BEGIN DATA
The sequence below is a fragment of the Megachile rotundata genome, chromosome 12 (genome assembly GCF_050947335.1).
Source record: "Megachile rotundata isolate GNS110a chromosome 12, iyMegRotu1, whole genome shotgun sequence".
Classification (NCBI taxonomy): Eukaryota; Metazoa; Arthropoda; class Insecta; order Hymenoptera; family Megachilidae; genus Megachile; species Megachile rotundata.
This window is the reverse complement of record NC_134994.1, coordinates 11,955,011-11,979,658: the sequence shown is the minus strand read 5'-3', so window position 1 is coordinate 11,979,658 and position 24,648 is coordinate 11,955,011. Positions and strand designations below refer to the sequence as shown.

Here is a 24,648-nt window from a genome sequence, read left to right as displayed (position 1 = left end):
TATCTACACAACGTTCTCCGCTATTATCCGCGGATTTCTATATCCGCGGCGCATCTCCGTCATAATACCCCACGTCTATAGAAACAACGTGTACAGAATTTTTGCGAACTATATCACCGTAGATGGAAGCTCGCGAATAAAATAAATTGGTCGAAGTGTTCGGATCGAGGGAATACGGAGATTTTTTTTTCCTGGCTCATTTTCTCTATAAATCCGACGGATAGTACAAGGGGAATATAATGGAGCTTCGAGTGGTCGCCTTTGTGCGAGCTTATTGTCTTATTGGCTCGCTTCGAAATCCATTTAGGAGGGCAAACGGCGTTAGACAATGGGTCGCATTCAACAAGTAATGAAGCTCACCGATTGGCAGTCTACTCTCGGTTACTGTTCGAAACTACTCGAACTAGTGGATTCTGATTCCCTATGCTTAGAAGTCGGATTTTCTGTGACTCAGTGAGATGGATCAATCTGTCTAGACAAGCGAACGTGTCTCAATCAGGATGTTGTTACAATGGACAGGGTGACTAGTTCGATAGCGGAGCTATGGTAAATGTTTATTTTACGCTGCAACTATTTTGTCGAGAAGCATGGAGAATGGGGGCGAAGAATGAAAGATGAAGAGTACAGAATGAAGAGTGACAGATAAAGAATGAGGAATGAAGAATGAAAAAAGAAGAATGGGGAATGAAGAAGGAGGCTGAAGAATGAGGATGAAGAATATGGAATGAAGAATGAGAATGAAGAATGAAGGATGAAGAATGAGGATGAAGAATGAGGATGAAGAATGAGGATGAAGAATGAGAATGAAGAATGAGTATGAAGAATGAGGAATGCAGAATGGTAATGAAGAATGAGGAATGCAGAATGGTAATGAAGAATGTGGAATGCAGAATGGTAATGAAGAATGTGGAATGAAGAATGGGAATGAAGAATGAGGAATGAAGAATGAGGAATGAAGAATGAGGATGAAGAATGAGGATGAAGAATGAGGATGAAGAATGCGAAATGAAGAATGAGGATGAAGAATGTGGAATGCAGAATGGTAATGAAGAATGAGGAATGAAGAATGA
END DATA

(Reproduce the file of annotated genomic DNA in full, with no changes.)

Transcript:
The sequence below is a fragment of the Megachile rotundata genome, chromosome 12 (genome assembly GCF_050947335.1).
Source record: "Megachile rotundata isolate GNS110a chromosome 12, iyMegRotu1, whole genome shotgun sequence".
Classification (NCBI taxonomy): Eukaryota; Metazoa; Arthropoda; class Insecta; order Hymenoptera; family Megachilidae; genus Megachile; species Megachile rotundata.
This window is the reverse complement of record NC_134994.1, coordinates 11,955,011-11,979,658: the sequence shown is the minus strand read 5'-3', so window position 1 is coordinate 11,979,658 and position 24,648 is coordinate 11,955,011. Positions and strand designations below refer to the sequence as shown.

Here is a 24,648-nt window from a genome sequence, read left to right as displayed (position 1 = left end):
TATCTACACAACGTTCTCCGCTATTATCCGCGGATTTCTATATCCGCGGCGCATCTCCGTCATAATACCCCACGTCTATAGAAACAACGTGTACAGAATTTTTGCGAACTATATCACCGTAGATGGAAGCTCGCGAATAAAATAAATTGGTCGAAGTGTTCGGATCGAGGGAATACGGAGATTTTTTTTTCCTGGCTCATTTTCTCTATAAATCCGACGGATAGTACAAGGGGAATATAATGGAGCTTCGAGTGGTCGCCTTTGTGCGAGCTTATTGTCTTATTGGCTCGCTTCGAAATCCATTTAGGAGGGCAAACGGCGTTAGACAATGGGTCGCATTCAACAAGTAATGAAGCTCACCGATTGGCAGTCTACTCTCGGTTACTGTTCGAAACTACTCGAACTAGTGGATTCTGATTCCCTATGCTTAGAAGTCGGATTTTCTGTGACTCAGTGAGATGGATCAATCTGTCTAGACAAGCGAACGTGTCTCAATCAGGATGTTGTTACAATGGACAGGGTGACTAGTTCGATAGCGGAGCTATGGTAAATGTTTATTTTACGCTGCAACTATTTTGTCGAGAAGCATGGAGAATGGGGGCGAAGAATGAAAGATGAAGAGTACAGAATGAAGAGTGACAGATAAAGAATGAGGAATGAAGAATGAAAAAAGAAGAATGGGGAATGAAGAAGGAGGCTGAAGAATGAGGATGAAGAATATGGAATGAAGAATGAGAATGAAGAATGAAGGATGAAGAATGAGGATGAAGAATGAGGATGAAGAATGAGGATGAAGAATGAGAATGAAGAATGAGTATGAAGAATGAGGAATGCAGAATGGTAATGAAGAATGAGGAATGCAGAATGGTAATGAAGAATGTGGAATGCAGAATGGTAATGAAGAATGTGGAATGAAGAATGGGAATGAAGAATGAGGAATGAAGAATGAGGAATGAAGAATGAGGATGAAGAATGAGGATGAAGAATGAGGATGAAGAATGCGAAATGAAGAATGAGGATGAAGAATGTGGAATGCAGAATGGTAATGAAGAATGAGGAATGAAGAATGA